8    830-1175   973     46.00-51.00       48.39

Slaughter Bulls                Yield Grade 1-2
 Head   Wt Range   Avg Wt    Price Range   Avg Price
    4   1020-1360  1236     71.00-76.00       74.15
    1   1470-1470  1470        81.00          81.00   High Dressing
    9   1590-2080  1779     70.00-84.00       77.85
    1   1600-1600  1600       100.00         100.00   High Dressing
    1   1515-1515  1515        66.00          66.00   Low Dressing
                               Yield Grade 2
    2   1080-1135  1108     21.00-31.00       25.88   Low Dressing

Jackson County Regional Livestock, Ripley, WV
Weighted Average Report for Saturday September 09, 2017

Cattle Receipts:  780

Slaughter cows made up 6% of the offering, slaughter bulls 2%, 
replacement cows 4%, other cows 0%, and feeders 87%.  

The feeder supply included 34% steers, 42% heifers, and 25% bulls. 

Near 23% of the run weighed over 600 lbs.

Feeder Steers                Medium and Large 1
 Head   Wt Range   Avg Wt    Price Range   Avg Price
    1    270-270    270       157.00         157.00   BLK
    2    282-282    282       174.00         174.00   Value Added
    4    345-345    345    141.00-146.00     142.25   BLK
    1    310-310    310       142.00         142.00   RED
   11    350-388    375    143.00-165.00     158.21   BLK
    1    385-385    385       130.00         130.00   RWF
    4    388-388    388       169.00         169.00   Value Added
   24    402-447    429    118.00-163.00     144.84   BLK
    1    440-440    440       140.00         140.00   SMOKE
   28    450-490    472    135.00-156.00     148.31   BLK
    2    465-485    475    130.00-132.00     130.98   RWF
    1    470-470    470       146.00         146.00   SMOKE
   42    500-547    527    129.00-154.00     141.76   BLK
    2    545-545    545       130.00         130.00   RWF
    1    500-500    500       126.00         126.00   SMOKE
   24    550-590    567    133.00-148.00     141.92   BLK
    2    562-562    562       131.00         131.00   RWF
    1    570-570    570       140.00         140.00   SMOKE
    1    585-585    585       130.00         130.00   RED
   19    605-647    617    116.00-148.00     143.85   BLK
    1    645-645    645       129.00         129.00   SMOKE
    2    610-635    623    131.00-138.00     134.43   RED
    9    655-695    678    133.00-143.00     138.29   BLK
    2    682-682    682       130.00         130.00   RWF
    1    675-675    675       131.00         131.00   SMOKE
    8    712-737    726    127.00-137.00     131.29   BLK
    1    735-735    735       143.00         143.00   SMOKE
    5    750-790    768    123.00-137.00     133.34   BLK
    3    775-790    780    141.00-143.00     142.32   RED
    3    810-845    827    118.00-127.00     122.98   BLK
    1    890-890    890       113.00         113.00   BLK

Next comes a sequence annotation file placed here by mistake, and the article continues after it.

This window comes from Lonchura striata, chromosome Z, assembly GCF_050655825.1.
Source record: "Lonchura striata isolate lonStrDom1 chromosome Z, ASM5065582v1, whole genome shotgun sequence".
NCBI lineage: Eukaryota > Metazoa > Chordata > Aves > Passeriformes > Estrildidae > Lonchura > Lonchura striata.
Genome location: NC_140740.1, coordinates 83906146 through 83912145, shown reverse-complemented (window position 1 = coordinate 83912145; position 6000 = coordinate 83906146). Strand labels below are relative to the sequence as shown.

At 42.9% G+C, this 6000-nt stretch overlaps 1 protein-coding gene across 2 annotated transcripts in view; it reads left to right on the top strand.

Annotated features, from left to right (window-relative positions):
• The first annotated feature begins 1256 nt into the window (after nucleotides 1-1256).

1    910-910    910       112.00         112.00   RED
    2    965-980    973     75.00-96.00       85.42   BLK
    3   1036-1036  1036       118.00         118.00   BLK
    1   1065-1065  1065       105.00         105.00   BLK
                             Small 1
    1    755-755    755       107.00         107.00   BLK
                             Large 2
    1    425-425    425       130.00         130.00   BLK
                             Medium and Large 2
    2    220-220    220       132.00         132.00   BLK
    3    415-445    428    131.00-140.00     135.59   BLK
    1    415-415    415       131.00         131.00   SMOKE
    2    450-475    463    126.00-127.00     126.51   BLK
    1    485-485    485       129.00         129.00   RED
    2    570-580    575    116.00-123.00     119.47   BLK
    1    795-795    795       110.00         110.00   BLK

Feeder Heifers                Medium and Large 1
 Head   Wt Range   Avg Wt    Price Range   Avg Price
    1    245-245    245       125.00         125.00   BLK
    1    265-265    265       130.00         130.00   RWF
   14    300-342    319    125.00-141.00     137.33   BLK
    1    330-330    330       110.00         110.00   RWF
    1    300-300    300       138.00         138.00   RED
   40    352-397    375    120.00-145.00     136.74   BLK
    1    390-390    390       122.00         122.00   RWF
   39    410-445    425    114.00-147.00     136.90   BLK
    4    412-440    420    116.00-138.00     132.30   SMOKE
   47    450-495    473    130.00-148.00     140.19   BLK
    2    495-495    495    118.00-120.00     119.00   RWF
    3    450-485    462    126.00-139.00     131.52   RED
   26    505-542    530    122.00-139.50     133.95   BLK
    3    505-527    520    124.00-125.00     124.68   SMOKE
   21    550-595    572    121.00-139.00     133.89   BLK
    1    585-585    585       134.00         134.00   SMOKE
    1    555-555    555       117.00         117.00   RED
   21    605-641    619    110.00-135.00     127.50   BLK
    1    620-620    620       125.00         125.00   SMOKE
    6    665-692    681    115.00-127.00     121.91   BLK
    4    705-745    729    119.00-130.50     126.31   BLK
    2    740-740    740       127.00         127.00   SMOKE